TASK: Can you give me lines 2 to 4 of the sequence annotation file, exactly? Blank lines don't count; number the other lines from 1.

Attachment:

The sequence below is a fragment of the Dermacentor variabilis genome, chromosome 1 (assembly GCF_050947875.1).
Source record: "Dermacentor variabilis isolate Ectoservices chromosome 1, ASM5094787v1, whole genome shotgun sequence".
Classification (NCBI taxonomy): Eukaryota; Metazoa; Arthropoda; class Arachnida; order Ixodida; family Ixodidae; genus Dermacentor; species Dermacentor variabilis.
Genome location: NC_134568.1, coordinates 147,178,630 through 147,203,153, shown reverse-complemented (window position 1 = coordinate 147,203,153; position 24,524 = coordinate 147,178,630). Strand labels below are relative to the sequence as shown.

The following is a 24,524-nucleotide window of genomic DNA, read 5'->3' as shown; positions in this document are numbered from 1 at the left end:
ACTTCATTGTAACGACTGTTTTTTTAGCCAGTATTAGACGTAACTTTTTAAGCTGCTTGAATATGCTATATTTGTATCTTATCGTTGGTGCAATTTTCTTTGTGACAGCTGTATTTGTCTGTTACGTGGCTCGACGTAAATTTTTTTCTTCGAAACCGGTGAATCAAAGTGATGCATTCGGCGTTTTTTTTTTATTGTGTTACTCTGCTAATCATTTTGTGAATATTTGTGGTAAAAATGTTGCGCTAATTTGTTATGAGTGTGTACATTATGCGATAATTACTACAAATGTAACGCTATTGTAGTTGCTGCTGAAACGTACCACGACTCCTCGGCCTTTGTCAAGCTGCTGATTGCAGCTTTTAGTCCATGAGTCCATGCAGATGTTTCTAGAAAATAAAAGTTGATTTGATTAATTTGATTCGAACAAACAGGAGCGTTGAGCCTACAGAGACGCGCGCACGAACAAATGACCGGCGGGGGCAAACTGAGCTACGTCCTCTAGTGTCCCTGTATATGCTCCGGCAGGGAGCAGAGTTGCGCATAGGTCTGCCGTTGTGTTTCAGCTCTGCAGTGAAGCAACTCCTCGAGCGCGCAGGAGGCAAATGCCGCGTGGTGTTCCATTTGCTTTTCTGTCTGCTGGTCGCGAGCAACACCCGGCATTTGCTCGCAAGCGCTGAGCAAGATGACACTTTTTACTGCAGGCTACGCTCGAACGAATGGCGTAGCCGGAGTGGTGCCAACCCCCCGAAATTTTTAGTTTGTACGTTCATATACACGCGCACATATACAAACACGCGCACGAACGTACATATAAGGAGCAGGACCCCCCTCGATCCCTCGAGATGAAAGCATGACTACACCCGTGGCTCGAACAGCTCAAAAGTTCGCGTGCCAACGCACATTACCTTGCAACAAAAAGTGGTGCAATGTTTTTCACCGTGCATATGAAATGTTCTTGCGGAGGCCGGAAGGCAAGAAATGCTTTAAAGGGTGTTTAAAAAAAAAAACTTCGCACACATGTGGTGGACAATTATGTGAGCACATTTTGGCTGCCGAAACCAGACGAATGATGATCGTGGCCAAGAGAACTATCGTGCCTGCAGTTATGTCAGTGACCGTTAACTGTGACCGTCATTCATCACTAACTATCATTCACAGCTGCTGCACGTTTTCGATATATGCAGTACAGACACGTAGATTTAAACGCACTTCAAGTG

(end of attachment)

Source record: "Dermacentor variabilis isolate Ectoservices chromosome 1, ASM5094787v1, whole genome shotgun sequence".
Classification (NCBI taxonomy): Eukaryota; Metazoa; Arthropoda; class Arachnida; order Ixodida; family Ixodidae; genus Dermacentor; species Dermacentor variabilis.
Genome location: NC_134568.1, coordinates 147,178,630 through 147,203,153, shown reverse-complemented (window position 1 = coordinate 147,203,153; position 24,524 = coordinate 147,178,630). Strand labels below are relative to the sequence as shown.